Technology is unprecedented I agreed with the boundaries. Even the most detailed satellite snapshots of the Earth do not show borders. From printing presses to planes, phones to social media, technological advances have helped us transcend time and place. And when it wasn’t sending memes around the world, it ignited a revolution.
We’ve become accustomed to the destructive power of technology, but that’s not the usual way. Instead of crossing borders, technology is often used to change borders. From ancient Rome and China to the British Empire to the United States, the story of world history can be told as a winning story for those who use technology.
Until about 30 years ago.
Since the fall of the Berlin Wall, technological progress has largely set itself apart from politics. Consumer demand, not national affairs, has advanced society.
This conscientious negligence has brought us tremendous benefits: smartphones, electric cars – the World Wide Web! Can you imagine success in the last 18 months without Zoom, TikTok or Amazon Prime? But lately, the tone has shifted. For the first time in living memory, politics is probably the most important factor in the future of technology.
Therefore, today TechCrunch Global Affairs Project..
After decades of almost immunity, the world’s tech giants are facing a rapidly changing political environment. European regulators are hunting down multinationals for taxes, privacy and exclusive abuse. Chinese authorities are cutting the wings of the country’s most powerful companies, limiting foreign competitors. And in the politically divided United States, the vibrant antitrust impetus is one of the few areas of policy with momentum, with bipartisan consensus.
This scrutiny comes as technology companies become more like nation-states than companies. Facebook currently has a judicial department. The tech tycoon is on track and has gone to places that only the government has never been to. And cryptocurrencies pose the greatest threat to government financial power since the invention of money.
Governments, on the other hand, are flexibly using technology for their own purposes. Instead of giving dissidents help and comfort, technology is now being used to suppress dissidents. NS Recent controversy over Israeli company NSO Group Is just the latest example of a dictator who deploys advanced tools such as ransomware to monitor political opponents (or more).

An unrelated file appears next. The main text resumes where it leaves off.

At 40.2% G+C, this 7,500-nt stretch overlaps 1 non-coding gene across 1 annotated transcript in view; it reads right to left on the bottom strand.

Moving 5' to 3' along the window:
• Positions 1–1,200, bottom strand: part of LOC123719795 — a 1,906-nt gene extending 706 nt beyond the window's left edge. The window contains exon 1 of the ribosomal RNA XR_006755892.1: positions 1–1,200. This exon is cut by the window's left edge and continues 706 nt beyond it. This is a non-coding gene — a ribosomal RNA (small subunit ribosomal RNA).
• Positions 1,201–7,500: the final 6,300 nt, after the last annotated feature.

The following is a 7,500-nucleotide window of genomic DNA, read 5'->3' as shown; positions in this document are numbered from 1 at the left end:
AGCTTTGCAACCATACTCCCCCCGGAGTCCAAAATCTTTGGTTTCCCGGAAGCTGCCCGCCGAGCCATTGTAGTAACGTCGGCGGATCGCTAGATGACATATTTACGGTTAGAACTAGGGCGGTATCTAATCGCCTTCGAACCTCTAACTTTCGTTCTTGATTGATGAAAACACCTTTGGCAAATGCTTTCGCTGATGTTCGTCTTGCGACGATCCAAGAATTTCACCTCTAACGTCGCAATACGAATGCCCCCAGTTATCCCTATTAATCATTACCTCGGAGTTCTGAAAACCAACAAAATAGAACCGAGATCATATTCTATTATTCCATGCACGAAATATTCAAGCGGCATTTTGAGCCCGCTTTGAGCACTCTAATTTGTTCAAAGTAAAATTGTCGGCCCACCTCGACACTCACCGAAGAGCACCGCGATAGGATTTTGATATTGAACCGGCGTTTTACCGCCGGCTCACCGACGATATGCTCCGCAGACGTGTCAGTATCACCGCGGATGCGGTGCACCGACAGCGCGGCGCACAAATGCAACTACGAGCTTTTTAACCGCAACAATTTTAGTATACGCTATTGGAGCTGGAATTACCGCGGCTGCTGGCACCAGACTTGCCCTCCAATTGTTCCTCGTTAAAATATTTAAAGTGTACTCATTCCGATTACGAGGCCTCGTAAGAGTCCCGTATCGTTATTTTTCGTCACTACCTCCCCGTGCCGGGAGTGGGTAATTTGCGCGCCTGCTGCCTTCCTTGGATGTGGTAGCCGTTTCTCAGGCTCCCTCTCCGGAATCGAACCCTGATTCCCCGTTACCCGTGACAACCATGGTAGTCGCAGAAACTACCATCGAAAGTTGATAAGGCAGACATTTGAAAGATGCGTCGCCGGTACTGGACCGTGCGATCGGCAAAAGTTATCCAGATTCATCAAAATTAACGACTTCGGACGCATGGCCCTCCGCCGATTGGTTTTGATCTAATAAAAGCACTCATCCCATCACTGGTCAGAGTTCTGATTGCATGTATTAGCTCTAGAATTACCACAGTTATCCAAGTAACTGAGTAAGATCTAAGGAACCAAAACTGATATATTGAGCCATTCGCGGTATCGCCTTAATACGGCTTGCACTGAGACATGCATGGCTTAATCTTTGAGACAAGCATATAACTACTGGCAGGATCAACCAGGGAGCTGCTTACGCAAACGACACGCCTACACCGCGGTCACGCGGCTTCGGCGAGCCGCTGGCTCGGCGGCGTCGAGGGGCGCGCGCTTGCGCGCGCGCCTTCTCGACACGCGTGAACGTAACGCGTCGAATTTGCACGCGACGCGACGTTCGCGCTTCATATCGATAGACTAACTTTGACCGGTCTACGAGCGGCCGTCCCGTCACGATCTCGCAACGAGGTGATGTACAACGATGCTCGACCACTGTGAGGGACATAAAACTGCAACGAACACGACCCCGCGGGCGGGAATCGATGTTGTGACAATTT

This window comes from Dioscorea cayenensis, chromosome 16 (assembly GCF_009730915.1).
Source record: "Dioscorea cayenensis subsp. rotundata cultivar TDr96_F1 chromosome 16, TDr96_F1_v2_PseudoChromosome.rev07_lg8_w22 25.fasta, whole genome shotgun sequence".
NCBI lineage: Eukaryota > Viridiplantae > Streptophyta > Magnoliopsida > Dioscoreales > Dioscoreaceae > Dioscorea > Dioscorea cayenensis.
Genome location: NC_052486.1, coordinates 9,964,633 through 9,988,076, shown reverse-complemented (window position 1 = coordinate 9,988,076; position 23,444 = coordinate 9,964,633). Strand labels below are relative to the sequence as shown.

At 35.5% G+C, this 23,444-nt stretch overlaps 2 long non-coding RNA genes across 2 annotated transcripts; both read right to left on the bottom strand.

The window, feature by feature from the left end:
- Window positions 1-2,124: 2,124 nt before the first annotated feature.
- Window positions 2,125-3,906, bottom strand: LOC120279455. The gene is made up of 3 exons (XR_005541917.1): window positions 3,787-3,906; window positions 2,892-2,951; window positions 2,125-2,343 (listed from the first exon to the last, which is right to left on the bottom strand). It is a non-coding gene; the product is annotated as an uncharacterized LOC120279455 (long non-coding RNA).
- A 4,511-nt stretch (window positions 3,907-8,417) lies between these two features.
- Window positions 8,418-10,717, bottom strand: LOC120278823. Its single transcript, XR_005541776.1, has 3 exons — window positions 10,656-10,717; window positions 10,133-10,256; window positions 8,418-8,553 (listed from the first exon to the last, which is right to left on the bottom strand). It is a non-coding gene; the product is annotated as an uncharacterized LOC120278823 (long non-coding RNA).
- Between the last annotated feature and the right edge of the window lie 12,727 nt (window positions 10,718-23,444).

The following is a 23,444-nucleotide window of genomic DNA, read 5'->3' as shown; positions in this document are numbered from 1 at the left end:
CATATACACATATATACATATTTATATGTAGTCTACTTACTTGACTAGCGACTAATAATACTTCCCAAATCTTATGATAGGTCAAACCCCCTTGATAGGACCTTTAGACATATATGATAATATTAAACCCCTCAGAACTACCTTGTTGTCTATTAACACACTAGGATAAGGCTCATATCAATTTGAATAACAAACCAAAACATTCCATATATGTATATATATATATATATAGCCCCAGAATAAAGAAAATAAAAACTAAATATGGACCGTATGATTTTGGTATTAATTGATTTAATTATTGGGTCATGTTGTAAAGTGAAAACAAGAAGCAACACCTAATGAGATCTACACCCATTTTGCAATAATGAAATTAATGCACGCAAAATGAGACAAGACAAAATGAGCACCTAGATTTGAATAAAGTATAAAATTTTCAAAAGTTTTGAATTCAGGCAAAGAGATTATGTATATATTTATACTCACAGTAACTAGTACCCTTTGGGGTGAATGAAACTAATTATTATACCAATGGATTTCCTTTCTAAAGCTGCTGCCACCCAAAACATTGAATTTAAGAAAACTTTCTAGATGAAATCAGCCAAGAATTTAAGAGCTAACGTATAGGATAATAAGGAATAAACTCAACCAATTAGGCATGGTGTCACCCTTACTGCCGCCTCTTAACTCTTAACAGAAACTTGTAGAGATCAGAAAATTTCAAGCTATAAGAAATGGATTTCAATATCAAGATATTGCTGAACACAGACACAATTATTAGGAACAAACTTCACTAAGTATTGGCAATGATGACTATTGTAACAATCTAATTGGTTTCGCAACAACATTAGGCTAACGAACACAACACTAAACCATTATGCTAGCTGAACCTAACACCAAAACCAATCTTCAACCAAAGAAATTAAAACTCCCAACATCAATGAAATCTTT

Technology may be a tactical tool, but it has become a strategic goal. This is not the case, as the US-Soviet weapons and space race had such geopolitical prominence in technology. Huawei is just the most prominent example of technological competition as a substitute for geopolitics. From Taiwan to Sweden and from Brussels to Beijing, technology and foreign policy are becoming more and more the same.
The truth is that from now on, the fate of the nation will depend more than ever on the technology they possess. And the fate of tech companies is often intertwined with the state in which they live. According to experts, who controls cutting-edge technology will determine the world order. Of the 21st century. And after decades of free participation, it’s time for many to choose the side.
So let me introduce myself before moving on. I’m from California, a writer and policy expert with a background in New York, Washington, London and Paris. I am a speech writer, working for major foundations, consulting political campaigns and co-authoring best-selling books. My focus is on foreign policy and national security, but I have also tackled a variety of issues. At TechCrunch, I wrote about Charity, trade, 5G, When Sino-US relations..
I sometimes contribute to this series, but my main role is curator and editor. We invited some of the world’s leading professionals and practitioners to share their thoughts on how technology is impacting their field. From cyber to drones, from AI to the future of democracy itself, our contributors will showcase the latest developments in their field and explain how technology can help them set the course for the future. .. They connect points between bits and bombs, cords and COVIDs, networks and countries, so to speak.
TechCrunch Global Affairs Project
There are several elephants in the room. Competition with China is intensifying, as is cooperation with allies. With COP26 coming out in just over a week, climate change and the ability of the technology sector to influence is critical. And in order to maintain democracy and protect human rights, it is essential to understand the power of technology to strengthen or undermine public discourse.
This week we’ll start with articles on some topics that aren’t always considered in the context of technology. Matt Rogers, co-founder of Nest, Writing about the role of startups in tackling climate change.. Flexport Chief Economist Phil Levy, Discuss what “decoupling” from China means for tech supply chains.. And Robert Karanja of Omidyar Network Explore the dangers of digital IDs – And how to do it safely and fairly.
This series is experimental and aims to be iterative, like the best software. Share your thoughts with us and send us your ideas. Our goal in the coming weeks is to elucidate, inform and hopefully provoke even the slightest. Please join us.
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